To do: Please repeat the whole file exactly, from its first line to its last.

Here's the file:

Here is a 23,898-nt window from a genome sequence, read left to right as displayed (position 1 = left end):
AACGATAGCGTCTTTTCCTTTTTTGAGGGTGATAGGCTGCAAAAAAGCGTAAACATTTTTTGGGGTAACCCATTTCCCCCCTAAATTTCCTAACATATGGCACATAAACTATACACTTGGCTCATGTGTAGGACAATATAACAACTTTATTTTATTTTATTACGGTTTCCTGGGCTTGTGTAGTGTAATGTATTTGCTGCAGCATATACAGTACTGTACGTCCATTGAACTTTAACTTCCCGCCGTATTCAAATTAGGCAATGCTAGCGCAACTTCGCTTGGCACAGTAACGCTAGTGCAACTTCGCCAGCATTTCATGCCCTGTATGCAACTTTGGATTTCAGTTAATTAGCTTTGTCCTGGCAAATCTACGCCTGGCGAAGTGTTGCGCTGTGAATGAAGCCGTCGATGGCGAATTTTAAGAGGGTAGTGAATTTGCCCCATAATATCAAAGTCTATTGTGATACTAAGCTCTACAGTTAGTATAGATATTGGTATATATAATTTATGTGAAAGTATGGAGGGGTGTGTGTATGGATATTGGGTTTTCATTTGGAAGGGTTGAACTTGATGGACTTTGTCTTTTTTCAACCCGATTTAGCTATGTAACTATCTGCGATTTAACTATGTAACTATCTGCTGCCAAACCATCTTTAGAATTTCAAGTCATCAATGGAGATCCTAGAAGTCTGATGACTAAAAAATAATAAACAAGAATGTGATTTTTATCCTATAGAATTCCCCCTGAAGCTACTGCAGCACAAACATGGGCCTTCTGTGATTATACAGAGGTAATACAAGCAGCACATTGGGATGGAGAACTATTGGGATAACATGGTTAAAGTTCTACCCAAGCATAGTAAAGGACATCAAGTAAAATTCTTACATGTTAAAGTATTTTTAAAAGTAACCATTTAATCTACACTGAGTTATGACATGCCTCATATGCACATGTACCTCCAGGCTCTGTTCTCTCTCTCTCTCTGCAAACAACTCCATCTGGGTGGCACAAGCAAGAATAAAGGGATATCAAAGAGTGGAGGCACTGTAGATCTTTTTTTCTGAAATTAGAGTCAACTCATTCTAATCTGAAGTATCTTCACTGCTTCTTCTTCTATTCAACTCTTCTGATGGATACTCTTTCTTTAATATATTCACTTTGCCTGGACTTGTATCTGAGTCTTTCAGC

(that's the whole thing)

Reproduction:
Here is a 23,898-nt window from a genome sequence, read left to right as displayed (position 1 = left end):
AACGATAGCGTCTTTTCCTTTTTTGAGGGTGATAGGCTGCAAAAAAGCGTAAACATTTTTTGGGGTAACCCATTTCCCCCCTAAATTTCCTAACATATGGCACATAAACTATACACTTGGCTCATGTGTAGGACAATATAACAACTTTATTTTATTTTATTACGGTTTCCTGGGCTTGTGTAGTGTAATGTATTTGCTGCAGCATATACAGTACTGTACGTCCATTGAACTTTAACTTCCCGCCGTATTCAAATTAGGCAATGCTAGCGCAACTTCGCTTGGCACAGTAACGCTAGTGCAACTTCGCCAGCATTTCATGCCCTGTATGCAACTTTGGATTTCAGTTAATTAGCTTTGTCCTGGCAAATCTACGCCTGGCGAAGTGTTGCGCTGTGAATGAAGCCGTCGATGGCGAATTTTAAGAGGGTAGTGAATTTGCCCCATAATATCAAAGTCTATTGTGATACTAAGCTCTACAGTTAGTATAGATATTGGTATATATAATTTATGTGAAAGTATGGAGGGGTGTGTGTATGGATATTGGGTTTTCATTTGGAAGGGTTGAACTTGATGGACTTTGTCTTTTTTCAACCCGATTTAGCTATGTAACTATCTGCGATTTAACTATGTAACTATCTGCTGCCAAACCATCTTTAGAATTTCAAGTCATCAATGGAGATCCTAGAAGTCTGATGACTAAAAAATAATAAACAAGAATGTGATTTTTATCCTATAGAATTCCCCCTGAAGCTACTGCAGCACAAACATGGGCCTTCTGTGATTATACAGAGGTAATACAAGCAGCACATTGGGATGGAGAACTATTGGGATAACATGGTTAAAGTTCTACCCAAGCATAGTAAAGGACATCAAGTAAAATTCTTACATGTTAAAGTATTTTTAAAAGTAACCATTTAATCTACACTGAGTTATGACATGCCTCATATGCACATGTACCTCCAGGCTCTGTTCTCTCTCTCTCTCTGCAAACAACTCCATCTGGGTGGCACAAGCAAGAATAAAGGGATATCAAAGAGTGGAGGCACTGTAGATCTTTTTTTCTGAAATTAGAGTCAACTCATTCTAATCTGAAGTATCTTCACTGCTTCTTCTTCTATTCAACTCTTCTGATGGATACTCTTTCTTTAATATATTCACTTTGCCTGGACTTGTATCTGAGTCTTTCAGC